All children can be fidgety, impulsive and have short attention spans at time – it is perfectly normal. However, for children with ADHD, these behaviours are more pronounced, occur more frequently, have a bigger impact on their lives, and occur in various settings.
Common symptoms of ADHD in children are classified as:
- Being constantly on the go
- Fidgeting a lot - finger drumming and tapping are common
- Squirming in their seat
- Leaving their seat when they are expected to sit still
- Struggling to do activities quietly, will often make a lot of noise when playing a game
- Inability to suppress activity when stillness is required
- Blurts out answers without waiting for them to be asked fully
- May not raise their hand in class but calls out answers
- Struggles to wait their turn
- Whilst waiting in line they may poke or annoy other children
- Interrupts other children’s games and conversations
- Acts without due reflection or thought
- Makes careless mistakes
- Struggles to complete tasks
- Does not listen when told instructions and needs them repeating
- Struggles to complete jobs at home or schoolwork
- Difficulties organising tasks
- Dislikes activities requiring a sustained mental effort
- Becomes easily distracted by irrelevant information
- Often loses things
- Struggles to finish tasks
- Poor handwriting
- Social clumsiness
- Poor coordination
- Mood swings
- Learning disabilities
- Difficulties sleeping such as taking a long time to fall asleep
- Bedwetting is common in children with ADHD
Not every child will experience these signs to the same degree, and it's common for their behaviour to be different or more pronounced in different settings. It’s also common for children with ADHD to experience different symptoms as they grow up, so as a parent you may notice a shift in the challenges they experience – this is normal.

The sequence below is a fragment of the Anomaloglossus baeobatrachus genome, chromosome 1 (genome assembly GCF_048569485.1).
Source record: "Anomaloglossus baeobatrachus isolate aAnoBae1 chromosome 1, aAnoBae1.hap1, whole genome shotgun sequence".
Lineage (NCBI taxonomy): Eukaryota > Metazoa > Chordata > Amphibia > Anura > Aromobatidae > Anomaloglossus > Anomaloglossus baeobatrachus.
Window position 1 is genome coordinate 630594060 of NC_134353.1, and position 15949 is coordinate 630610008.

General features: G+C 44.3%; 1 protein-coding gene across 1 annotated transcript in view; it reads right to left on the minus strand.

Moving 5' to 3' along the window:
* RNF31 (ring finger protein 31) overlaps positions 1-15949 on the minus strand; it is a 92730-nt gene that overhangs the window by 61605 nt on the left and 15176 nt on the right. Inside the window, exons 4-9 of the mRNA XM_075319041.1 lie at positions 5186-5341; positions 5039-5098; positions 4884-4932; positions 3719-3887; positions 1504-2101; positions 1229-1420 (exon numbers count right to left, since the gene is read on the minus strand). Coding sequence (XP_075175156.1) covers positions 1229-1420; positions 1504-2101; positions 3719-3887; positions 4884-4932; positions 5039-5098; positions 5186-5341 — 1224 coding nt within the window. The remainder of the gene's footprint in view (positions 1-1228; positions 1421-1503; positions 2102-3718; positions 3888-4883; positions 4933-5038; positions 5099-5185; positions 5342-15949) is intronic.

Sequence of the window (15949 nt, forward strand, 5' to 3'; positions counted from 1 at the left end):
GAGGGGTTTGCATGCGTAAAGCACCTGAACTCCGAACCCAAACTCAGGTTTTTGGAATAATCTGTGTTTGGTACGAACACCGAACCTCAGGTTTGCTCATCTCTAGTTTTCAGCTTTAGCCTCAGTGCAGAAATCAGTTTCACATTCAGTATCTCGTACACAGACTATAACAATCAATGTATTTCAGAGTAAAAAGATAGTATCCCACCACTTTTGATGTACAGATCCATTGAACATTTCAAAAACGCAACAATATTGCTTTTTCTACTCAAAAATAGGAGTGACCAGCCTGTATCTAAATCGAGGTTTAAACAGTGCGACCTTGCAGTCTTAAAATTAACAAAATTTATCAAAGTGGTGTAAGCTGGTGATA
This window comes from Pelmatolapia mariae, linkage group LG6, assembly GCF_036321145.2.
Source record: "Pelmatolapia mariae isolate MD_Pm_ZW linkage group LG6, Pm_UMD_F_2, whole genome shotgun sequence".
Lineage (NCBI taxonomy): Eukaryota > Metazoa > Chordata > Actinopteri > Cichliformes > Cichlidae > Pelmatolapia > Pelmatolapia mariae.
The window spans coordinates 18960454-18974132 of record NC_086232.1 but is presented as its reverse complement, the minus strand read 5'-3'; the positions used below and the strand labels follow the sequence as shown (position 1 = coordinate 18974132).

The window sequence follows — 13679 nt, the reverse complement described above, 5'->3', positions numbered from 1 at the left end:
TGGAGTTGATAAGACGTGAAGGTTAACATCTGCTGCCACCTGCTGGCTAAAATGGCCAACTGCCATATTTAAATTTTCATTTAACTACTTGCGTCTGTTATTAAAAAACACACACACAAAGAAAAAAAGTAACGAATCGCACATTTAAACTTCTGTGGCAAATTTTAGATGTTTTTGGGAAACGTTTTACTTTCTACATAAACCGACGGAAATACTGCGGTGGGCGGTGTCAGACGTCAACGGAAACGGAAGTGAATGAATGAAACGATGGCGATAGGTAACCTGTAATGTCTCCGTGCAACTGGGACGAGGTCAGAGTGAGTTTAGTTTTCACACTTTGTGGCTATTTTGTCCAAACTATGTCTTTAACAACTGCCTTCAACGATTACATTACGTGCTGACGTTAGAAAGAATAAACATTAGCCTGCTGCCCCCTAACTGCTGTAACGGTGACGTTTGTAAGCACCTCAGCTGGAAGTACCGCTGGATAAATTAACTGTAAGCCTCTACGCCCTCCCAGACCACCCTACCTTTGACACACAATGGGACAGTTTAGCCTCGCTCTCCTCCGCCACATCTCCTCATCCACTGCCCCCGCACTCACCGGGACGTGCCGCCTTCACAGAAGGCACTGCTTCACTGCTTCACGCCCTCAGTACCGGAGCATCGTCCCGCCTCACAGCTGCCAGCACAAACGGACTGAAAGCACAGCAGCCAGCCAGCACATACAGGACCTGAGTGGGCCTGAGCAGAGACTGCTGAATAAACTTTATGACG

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What's the difference between ADHD and add?
ADHD (attention deficit hyperactivity disorder) and ADD (attention deficit disorder) are commonly used terms that refer to a neurodevelopmental condition characterised by inattention, hyperactivity, and impulsiveness. However, ADD is an outdated term and is no longer commonly used in a clinical setting. Instead, the term ADHD is widely used to encompass the different subtypes, including inattentive and hyperactive-impulsive presentations.
How do you diagnose ADHD?
A diagnosis of ADHD requires an impact to be seen in various settings. A thorough assessment should seek feedback from parents, schools and other environments your child spends time in to fully understand this. It’s also important that parents understand that there can be other reasons why a child might behave in a ‘bouncy’ way or find it hard to concentrate. These may include autism or mood disorders.
Understanding the reasons behind your child’s behaviour is crucial to getting the right treatment. A thorough assessment will determine whether another reason better explains your child’s behaviours.